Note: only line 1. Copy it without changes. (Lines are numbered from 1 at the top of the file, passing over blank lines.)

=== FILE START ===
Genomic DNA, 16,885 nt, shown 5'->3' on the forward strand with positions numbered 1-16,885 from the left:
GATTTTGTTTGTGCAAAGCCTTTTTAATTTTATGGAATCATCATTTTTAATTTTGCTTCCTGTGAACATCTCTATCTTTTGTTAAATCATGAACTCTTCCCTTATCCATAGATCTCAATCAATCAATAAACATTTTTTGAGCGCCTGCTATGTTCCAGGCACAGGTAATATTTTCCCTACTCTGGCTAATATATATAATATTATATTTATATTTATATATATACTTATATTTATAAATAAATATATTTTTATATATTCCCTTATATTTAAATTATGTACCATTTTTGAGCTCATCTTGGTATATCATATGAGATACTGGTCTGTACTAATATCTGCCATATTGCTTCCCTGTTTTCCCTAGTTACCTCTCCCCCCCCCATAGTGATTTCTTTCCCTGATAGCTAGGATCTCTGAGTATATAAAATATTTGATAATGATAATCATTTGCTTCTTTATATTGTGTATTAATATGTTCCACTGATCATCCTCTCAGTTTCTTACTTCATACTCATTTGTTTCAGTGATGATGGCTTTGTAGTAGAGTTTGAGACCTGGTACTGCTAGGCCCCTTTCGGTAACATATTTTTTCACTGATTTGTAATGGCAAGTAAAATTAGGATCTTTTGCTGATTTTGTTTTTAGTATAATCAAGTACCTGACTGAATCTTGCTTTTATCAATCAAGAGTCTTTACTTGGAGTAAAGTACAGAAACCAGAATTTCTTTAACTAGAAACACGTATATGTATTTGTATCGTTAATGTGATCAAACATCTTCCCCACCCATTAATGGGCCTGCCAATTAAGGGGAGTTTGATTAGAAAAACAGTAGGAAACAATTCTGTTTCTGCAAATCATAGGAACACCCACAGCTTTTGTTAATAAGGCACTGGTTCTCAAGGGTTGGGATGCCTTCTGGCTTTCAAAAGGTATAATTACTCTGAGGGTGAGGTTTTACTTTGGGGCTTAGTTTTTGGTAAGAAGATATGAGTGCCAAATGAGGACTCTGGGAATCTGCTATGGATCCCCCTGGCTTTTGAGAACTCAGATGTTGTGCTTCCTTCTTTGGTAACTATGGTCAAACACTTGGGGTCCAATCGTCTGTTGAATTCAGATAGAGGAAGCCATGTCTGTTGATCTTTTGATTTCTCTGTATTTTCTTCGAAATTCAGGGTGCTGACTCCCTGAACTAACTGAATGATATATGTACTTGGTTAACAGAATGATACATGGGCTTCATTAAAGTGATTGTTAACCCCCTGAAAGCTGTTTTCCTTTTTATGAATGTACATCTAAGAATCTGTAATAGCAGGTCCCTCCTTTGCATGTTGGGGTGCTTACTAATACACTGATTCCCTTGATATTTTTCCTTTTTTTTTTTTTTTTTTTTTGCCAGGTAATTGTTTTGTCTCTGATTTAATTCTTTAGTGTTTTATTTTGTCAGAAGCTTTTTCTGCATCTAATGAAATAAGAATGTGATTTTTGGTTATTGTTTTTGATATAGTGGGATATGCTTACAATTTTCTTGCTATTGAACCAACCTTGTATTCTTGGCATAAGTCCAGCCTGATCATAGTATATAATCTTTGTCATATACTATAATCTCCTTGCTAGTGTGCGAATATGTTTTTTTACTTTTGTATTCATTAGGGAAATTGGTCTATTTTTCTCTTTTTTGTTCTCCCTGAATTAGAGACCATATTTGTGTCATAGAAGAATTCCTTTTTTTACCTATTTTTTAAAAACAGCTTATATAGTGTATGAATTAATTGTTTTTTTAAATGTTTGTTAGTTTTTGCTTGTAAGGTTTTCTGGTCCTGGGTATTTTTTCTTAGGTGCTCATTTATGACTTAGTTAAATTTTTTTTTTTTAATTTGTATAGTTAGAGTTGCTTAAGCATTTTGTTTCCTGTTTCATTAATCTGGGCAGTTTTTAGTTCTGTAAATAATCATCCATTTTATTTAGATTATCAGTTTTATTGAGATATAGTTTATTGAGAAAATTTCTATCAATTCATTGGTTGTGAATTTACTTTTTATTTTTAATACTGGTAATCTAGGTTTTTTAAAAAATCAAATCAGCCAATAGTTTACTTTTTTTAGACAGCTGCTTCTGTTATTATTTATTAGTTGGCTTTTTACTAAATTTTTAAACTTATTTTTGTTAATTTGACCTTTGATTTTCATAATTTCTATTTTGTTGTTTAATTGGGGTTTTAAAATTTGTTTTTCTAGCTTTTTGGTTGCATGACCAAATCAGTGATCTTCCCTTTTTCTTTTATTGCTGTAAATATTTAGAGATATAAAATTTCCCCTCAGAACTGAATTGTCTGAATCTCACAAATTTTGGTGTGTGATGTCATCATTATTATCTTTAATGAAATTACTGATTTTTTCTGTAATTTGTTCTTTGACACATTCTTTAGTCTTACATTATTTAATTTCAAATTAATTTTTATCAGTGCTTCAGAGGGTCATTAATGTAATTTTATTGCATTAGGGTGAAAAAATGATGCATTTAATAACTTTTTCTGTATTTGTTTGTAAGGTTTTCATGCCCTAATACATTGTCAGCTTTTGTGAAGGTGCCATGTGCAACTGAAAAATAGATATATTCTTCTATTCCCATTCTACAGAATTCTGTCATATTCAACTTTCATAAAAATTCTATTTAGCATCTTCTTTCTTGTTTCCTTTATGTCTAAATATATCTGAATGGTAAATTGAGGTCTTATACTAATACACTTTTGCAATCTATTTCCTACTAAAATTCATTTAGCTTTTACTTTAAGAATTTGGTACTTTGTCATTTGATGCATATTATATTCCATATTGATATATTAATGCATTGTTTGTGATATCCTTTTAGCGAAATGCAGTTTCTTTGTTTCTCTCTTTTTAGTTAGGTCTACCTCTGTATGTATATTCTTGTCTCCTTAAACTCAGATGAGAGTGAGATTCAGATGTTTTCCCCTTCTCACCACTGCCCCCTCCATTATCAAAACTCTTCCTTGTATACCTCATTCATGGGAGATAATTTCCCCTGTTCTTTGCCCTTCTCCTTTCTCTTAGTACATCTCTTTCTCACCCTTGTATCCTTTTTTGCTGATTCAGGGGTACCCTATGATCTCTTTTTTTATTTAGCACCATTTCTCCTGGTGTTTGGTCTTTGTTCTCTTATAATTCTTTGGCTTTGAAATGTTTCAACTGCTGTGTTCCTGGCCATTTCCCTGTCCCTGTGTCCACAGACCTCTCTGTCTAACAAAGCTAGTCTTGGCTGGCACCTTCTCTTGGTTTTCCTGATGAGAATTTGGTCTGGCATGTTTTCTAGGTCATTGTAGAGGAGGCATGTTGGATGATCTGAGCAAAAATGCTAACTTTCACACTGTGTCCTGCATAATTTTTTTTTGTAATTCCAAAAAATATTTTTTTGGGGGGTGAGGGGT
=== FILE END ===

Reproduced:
Genomic DNA, 16,885 nt, shown 5'->3' on the forward strand with positions numbered 1-16,885 from the left: